HRC Youth Ambassador Jazz Jennings Explains How the Tobacco Industry Targets the LGBTQ Community

Transgender rights activist and HRC Foundation Youth Ambassador Jazz Jennings appears in a new video to share a disturbing example of how the tobacco industry takes aim at the LGBTQ community.

“A tobacco company once planned to increase cigarette sales by targeting the gay community. They even called their plan Project SCUM,” says 16-year-old Jennings in the video for truth®, a youth tobacco prevention campaign.

For years the tobacco industry has made efforts to appeal to LGBTQ consumers through strategies such as targeted advertisements in LGBTQ press, event sponsorships, cigarette giveaways and free tobacco industry merchandise. They have also included LGBTQ pride themes in their advertisements and sponsored pride events to promote their products.

While the youth smoking rate is at a historic low of six percent, the LGBTQ community uses tobacco at much higher rates.

HRC’s “Preventing Substance Abuse among LGBTQ Teens” issue brief found that LGBTQ youth experiment with alcohol and other drugs occurs at twice the rate of their non-LGBTQ counterparts. HRC’s “Health Disparities among Bisexual People” issue brief also noted that bisexual adults have elevated rates of smoking and alcohol use compared to their heterosexual counterparts.

Additionally, research found that LGBTQ adults smoke at rates up to two and a half times higher than straight adults. LGB high schoolers are more than twice as likely to have smoked a cigarette before the age of 13, and about one in three transgender young adults smokes.

“We hear that smoking rates are lower, but what we don’t hear is that they are not lower across all these different communities,” said Director of HRC Foundation’s Children, Youth and Families Program Ellen Kahn at Truth Initiative’s 2017 Warner Series discussion. “The LGBTQ community needs to be educated about how they have been targeted.”

Jennings’ activism began at age six when she appeared on 20/20 with Barbara Walters. Now 16, she is stars in TLC’s GLAAD Award-winning docu-series, “I am Jazz” and is one of America’s most well-known transgender youth. Jazz is the co-author of the book, I am Jazz, and released her memoir, Being Jazz, in 2016.

Click here to learn more about how the tobacco industry profiles the LGBTQ community.

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Safe is Not Enough: A Resource for Educators

Post submitted by Kimmie Fink, Welcoming Schools Consultant

For caring teachers who want to support their LGBTQ students and families, there are many resources at their disposal. One book to add to your professional development reading list is Safe is Not Enough: Better Schools for LGBTQ Students, by Michael Sadowski. HRC is honored to have its Welcoming Schools program highlighted in Sadowski’s book.

Welcoming Schools comes into the picture in his chapter “Making It Elementary.” The Welcoming Schools approach is unique in its focus on elementary schools, which have historically been underserved when it comes to LGBTQ and gender topics. The chapter references Welcoming Schools lessons, art projects, glossaries, book lists, and other resources.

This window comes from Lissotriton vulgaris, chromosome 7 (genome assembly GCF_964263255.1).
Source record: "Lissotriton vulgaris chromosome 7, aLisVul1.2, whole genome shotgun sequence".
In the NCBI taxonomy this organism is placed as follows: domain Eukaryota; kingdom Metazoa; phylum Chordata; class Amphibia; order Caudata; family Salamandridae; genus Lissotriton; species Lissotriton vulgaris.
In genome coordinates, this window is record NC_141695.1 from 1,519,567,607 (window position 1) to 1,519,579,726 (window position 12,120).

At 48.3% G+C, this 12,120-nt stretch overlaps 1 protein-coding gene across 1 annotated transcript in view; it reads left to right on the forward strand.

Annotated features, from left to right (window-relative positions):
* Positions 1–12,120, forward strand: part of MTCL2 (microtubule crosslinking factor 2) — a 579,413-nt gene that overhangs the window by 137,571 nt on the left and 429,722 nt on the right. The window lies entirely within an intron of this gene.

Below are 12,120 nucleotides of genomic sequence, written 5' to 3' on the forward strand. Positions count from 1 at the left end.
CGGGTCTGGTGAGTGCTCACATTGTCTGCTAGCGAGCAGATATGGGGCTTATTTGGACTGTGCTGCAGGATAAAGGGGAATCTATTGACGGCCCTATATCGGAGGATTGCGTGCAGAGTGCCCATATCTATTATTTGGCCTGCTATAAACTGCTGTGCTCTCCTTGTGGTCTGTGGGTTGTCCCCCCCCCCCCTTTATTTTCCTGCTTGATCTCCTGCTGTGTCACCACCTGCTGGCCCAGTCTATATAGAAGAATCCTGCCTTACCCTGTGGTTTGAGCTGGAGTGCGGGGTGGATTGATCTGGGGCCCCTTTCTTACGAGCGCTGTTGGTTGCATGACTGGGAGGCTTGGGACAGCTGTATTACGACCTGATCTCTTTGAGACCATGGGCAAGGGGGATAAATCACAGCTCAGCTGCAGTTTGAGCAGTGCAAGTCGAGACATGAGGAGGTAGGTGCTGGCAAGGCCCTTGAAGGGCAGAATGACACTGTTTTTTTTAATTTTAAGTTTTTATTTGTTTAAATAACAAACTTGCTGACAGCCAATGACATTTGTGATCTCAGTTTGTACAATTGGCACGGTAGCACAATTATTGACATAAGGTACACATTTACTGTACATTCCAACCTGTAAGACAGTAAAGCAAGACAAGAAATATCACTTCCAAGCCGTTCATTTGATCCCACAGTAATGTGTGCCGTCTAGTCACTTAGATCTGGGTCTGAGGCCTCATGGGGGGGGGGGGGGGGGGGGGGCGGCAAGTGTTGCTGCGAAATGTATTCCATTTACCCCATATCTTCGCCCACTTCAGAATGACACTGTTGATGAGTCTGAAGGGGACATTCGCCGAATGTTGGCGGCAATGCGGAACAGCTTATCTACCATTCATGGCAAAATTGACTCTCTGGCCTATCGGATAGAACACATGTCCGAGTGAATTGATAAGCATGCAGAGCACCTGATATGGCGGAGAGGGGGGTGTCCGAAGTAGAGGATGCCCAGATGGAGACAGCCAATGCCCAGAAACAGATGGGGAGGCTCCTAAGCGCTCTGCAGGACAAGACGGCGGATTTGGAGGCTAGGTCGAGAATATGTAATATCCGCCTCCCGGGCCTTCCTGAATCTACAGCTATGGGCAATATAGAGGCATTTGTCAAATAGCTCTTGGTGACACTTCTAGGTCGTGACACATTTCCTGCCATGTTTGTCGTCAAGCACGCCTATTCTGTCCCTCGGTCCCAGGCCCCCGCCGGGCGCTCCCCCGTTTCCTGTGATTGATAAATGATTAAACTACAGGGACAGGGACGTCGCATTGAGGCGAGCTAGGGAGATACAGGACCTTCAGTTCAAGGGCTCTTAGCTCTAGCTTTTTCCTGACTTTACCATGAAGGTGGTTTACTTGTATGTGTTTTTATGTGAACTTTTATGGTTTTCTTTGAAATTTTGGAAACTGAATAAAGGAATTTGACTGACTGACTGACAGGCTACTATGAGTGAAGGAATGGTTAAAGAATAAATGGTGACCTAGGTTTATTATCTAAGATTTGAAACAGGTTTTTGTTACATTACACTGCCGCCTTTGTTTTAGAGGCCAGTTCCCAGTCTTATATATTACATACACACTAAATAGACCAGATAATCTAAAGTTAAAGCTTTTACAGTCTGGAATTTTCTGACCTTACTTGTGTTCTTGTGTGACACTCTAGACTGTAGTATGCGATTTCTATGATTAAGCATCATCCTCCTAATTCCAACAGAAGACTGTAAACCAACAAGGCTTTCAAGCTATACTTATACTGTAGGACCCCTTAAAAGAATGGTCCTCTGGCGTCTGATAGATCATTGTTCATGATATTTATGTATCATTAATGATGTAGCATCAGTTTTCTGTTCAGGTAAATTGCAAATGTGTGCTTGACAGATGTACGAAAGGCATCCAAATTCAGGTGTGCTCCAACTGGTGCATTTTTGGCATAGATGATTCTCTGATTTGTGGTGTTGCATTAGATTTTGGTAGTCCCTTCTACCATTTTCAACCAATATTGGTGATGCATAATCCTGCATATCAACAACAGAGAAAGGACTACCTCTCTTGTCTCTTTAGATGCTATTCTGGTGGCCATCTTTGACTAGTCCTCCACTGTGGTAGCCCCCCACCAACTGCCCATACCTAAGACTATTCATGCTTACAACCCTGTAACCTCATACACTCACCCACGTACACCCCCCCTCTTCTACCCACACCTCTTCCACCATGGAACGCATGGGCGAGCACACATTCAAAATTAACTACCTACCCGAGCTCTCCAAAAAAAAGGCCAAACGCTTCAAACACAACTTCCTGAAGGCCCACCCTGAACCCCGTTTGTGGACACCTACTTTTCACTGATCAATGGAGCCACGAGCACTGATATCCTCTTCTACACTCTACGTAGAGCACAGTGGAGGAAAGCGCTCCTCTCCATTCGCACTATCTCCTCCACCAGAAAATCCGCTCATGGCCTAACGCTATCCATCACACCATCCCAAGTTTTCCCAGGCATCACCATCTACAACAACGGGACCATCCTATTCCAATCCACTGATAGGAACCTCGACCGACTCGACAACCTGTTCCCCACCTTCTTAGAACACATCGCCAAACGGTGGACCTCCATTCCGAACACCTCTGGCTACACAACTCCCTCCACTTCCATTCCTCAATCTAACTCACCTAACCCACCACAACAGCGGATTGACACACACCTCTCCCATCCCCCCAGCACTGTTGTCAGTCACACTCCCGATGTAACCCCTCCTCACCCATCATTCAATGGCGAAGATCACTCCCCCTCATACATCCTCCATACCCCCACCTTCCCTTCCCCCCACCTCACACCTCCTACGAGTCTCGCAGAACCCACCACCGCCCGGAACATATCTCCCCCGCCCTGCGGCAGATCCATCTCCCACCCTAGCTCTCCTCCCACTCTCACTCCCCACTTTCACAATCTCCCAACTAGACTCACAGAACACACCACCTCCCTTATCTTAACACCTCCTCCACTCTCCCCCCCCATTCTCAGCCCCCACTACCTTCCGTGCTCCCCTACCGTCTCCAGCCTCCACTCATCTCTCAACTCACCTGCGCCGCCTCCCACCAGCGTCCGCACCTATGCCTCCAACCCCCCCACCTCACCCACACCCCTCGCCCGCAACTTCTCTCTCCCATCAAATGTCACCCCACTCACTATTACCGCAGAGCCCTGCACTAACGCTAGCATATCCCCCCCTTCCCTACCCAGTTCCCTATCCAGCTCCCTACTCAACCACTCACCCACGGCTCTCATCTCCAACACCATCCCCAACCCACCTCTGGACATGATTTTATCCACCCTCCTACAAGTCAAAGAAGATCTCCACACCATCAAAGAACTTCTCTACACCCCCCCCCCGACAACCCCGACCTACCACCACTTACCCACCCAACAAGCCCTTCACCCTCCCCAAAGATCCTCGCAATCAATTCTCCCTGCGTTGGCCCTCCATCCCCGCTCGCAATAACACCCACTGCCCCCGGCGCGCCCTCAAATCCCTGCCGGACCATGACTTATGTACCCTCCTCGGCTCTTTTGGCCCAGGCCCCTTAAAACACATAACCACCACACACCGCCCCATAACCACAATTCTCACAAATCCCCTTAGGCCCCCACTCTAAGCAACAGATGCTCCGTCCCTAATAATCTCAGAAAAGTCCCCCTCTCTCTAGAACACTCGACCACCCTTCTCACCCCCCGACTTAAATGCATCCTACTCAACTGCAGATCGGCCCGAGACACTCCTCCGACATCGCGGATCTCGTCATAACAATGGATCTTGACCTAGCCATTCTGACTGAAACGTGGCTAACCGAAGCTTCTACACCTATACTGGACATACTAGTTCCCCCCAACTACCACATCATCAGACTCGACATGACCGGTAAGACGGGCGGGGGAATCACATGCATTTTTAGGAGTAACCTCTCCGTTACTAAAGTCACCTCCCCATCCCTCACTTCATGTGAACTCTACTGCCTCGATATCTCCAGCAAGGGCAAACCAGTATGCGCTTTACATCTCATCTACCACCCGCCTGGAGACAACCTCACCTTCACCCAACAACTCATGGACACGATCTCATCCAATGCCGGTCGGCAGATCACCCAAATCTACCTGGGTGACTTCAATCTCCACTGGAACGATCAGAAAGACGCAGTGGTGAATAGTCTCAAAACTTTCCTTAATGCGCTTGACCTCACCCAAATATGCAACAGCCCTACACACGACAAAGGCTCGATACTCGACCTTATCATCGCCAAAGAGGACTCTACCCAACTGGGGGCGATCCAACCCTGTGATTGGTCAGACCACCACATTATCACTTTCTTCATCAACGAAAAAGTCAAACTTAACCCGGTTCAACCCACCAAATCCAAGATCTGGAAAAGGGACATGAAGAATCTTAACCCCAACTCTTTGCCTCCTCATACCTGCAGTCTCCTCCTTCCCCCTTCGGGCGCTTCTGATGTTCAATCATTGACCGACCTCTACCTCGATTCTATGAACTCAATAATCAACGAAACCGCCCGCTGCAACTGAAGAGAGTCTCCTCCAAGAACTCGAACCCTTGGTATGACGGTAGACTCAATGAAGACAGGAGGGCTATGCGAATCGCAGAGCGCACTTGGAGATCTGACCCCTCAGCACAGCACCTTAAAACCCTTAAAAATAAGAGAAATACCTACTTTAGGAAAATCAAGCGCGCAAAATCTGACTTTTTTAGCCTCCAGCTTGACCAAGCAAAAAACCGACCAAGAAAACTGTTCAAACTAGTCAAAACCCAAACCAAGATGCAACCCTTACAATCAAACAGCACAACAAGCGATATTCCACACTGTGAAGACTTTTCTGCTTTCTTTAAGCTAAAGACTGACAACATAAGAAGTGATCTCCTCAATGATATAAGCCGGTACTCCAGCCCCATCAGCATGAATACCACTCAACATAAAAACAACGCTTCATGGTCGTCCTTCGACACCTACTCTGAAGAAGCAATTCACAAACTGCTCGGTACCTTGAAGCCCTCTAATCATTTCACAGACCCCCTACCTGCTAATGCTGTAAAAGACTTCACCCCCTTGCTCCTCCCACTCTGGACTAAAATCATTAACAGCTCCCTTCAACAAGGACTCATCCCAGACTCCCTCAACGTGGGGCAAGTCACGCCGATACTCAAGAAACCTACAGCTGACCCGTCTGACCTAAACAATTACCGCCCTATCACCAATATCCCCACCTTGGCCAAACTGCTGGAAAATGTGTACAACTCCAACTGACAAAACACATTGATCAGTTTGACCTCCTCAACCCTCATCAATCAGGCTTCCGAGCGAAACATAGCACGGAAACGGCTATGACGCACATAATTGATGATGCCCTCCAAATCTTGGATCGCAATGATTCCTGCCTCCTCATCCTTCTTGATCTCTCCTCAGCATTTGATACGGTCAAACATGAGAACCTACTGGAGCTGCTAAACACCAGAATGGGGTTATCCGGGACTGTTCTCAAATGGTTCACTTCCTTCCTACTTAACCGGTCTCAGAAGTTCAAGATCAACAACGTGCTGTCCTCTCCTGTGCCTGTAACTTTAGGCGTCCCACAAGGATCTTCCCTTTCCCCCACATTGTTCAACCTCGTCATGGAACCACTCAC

The importance of safe and inclusive schools cannot be underestimated. Even before the Trump Administration’s decision to withdraw the protective guidance for transgender students, LGBTQ youth have struggled due to the 2016 election.

HRC Foundation recently released the results of a groundbreaking post-election survey of more than 50,000 young people ages 13-18 revealing the deeply damaging fallout the November election has had on youth across the United States. Findings include:

  • Among young people who reported seeing bullying and harassment, 70 percent had witnessed incidents motivated by race or ethnicity, 63 percent had seen incidents motivated by sexual orientation, 59 percent had seen incidents motivated by immigration status, and 55 percent had witnessed incidents motivated by gender.
  • Over the past 30 days, about half of transgender youth reported feeling hopeless and worthless most or all of the time, and 70 percent said that these and similar feelings have increased in the past 30 days.

Schools should absolutely start with safety, but they can’t stop there. According to Sadowski, they must “move beyond the notion of ‘better’ schools for LGBTQ youth toward an ideal educational experience for these students.”

Now more than ever, LGBTQ youth need to know they have support.  You can become a better advocate by attending HRC’s Time to THRIVE conference, the nation’s premier convening for K-12 educators, professional counselors and other youth-serving professionals on LGBTQ youth safety, inclusion and well-being. The 2017 conference will be held April 28-30 in Washington, D.C., in partnership with the National Education Association and the American Counseling Association.  

HRC’s Welcoming Schools is the nation’s premier program dedicated to creating respectful and supportive elementary schools in embracing family diversity, creating LGBTQ-inclusive schools, preventing bias-based bullying, creating gender-expansive schools, and supporting transgender and non-binary students.

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